Not really. Appointed means that Jane will definitely get the prize. Nominated means that she is one of two or more who will be considered for the prize. This suggests a nominator. Shortlisted means that there has been a process of elimination, but Jane is still being considered. For example, "Eight people have been nominated, and Jane is one of three who have been shortlisted." I hope that's clear. Someone else may be able to explain it better.
If I'm being considered for an award or a job, I'd rather be "shortlisted" than "nominated." The former suggests that I am viewed favorably. Of course, there could be three people in the list of nominees in one context but five people in the "shortlist" in a different context.
Another difference is that a nomination is often formally recognized, while being shortlisted is usually unofficial.
These words are definitely not interchangeable. They do not have a shared meaning.
Other people nominate you (put your name forward) to receive a prize or award that is available. From the list of nominated people, the judges prepare a 'short list'. if you are 'shortlisted' you might still win the prize or award. Yes, even if you don't end up winning it is a better honour to be shortlisted than just nominated - you got nearer the prize.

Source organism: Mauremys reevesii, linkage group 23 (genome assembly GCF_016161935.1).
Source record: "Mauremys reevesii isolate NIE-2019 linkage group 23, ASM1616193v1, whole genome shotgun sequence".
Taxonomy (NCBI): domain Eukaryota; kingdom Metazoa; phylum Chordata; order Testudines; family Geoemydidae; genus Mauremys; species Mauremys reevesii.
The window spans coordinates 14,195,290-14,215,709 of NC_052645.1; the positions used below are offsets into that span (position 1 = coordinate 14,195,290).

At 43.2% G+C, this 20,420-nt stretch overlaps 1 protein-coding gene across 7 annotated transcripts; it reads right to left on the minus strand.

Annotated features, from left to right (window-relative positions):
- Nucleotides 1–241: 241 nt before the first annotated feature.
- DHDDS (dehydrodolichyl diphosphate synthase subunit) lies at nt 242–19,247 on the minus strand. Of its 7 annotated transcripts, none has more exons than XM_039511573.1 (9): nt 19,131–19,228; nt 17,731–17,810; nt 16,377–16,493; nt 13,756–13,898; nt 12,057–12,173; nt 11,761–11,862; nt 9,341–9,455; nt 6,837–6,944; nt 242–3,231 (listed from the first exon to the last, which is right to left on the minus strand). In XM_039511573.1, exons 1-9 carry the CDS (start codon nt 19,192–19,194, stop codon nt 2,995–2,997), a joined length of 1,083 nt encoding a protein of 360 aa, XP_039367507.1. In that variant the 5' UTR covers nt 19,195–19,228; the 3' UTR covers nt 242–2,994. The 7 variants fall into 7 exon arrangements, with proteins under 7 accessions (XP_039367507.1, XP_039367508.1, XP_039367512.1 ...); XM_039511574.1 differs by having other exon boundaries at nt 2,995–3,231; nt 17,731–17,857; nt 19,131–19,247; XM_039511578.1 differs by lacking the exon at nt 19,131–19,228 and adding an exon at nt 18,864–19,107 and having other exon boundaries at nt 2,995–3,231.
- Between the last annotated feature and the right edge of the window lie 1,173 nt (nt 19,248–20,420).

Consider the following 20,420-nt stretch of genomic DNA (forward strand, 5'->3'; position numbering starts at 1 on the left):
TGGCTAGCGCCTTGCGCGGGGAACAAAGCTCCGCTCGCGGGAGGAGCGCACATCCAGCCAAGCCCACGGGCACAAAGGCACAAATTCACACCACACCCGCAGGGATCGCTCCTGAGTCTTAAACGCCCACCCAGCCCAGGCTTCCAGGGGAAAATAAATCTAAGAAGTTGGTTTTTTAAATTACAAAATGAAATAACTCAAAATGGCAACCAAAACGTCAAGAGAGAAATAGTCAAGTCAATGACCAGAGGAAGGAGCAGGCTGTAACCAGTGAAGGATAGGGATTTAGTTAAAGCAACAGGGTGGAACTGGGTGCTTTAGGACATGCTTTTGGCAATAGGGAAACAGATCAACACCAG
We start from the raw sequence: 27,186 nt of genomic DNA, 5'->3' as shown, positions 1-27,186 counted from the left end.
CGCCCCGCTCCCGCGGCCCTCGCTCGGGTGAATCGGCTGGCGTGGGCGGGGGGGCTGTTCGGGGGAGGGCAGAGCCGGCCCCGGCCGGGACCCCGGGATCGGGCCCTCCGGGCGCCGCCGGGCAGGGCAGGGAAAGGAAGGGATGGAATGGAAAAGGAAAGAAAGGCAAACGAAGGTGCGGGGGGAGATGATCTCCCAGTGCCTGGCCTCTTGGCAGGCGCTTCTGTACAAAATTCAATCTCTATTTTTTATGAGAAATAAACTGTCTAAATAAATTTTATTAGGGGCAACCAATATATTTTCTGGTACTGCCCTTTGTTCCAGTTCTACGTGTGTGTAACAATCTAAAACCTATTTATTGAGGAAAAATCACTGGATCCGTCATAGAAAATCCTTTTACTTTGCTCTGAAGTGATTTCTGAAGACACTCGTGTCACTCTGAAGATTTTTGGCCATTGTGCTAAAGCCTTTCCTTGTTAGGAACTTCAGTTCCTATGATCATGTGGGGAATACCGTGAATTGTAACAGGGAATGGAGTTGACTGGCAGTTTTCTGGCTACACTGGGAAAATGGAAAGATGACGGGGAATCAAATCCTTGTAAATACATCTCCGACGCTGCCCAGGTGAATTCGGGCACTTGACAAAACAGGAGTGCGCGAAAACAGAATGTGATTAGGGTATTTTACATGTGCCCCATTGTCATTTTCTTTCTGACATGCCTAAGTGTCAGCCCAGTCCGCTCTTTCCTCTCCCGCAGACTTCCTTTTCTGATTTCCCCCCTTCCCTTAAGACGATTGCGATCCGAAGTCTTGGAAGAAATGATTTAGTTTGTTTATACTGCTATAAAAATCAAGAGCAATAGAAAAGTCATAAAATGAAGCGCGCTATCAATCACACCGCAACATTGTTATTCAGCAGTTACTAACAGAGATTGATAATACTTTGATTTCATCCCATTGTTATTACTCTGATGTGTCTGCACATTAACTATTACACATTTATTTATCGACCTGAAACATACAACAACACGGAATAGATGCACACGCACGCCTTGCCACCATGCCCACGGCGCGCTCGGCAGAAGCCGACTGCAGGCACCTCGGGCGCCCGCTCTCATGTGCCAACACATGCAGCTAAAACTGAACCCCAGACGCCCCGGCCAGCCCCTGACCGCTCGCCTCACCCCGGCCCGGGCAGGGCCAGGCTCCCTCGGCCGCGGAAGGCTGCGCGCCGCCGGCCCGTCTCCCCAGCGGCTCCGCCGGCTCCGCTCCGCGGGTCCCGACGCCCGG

One cannot be appointed to win a prize. You can be appointed to a position or to a job or to perform a function. There is no competition involved in this case.
I suppose it depends on what you mean by "official." Unless I see a press release or official website with the phrase "shortlisted" (or a close variant), I might not call it "official." Again, it depends on the situation.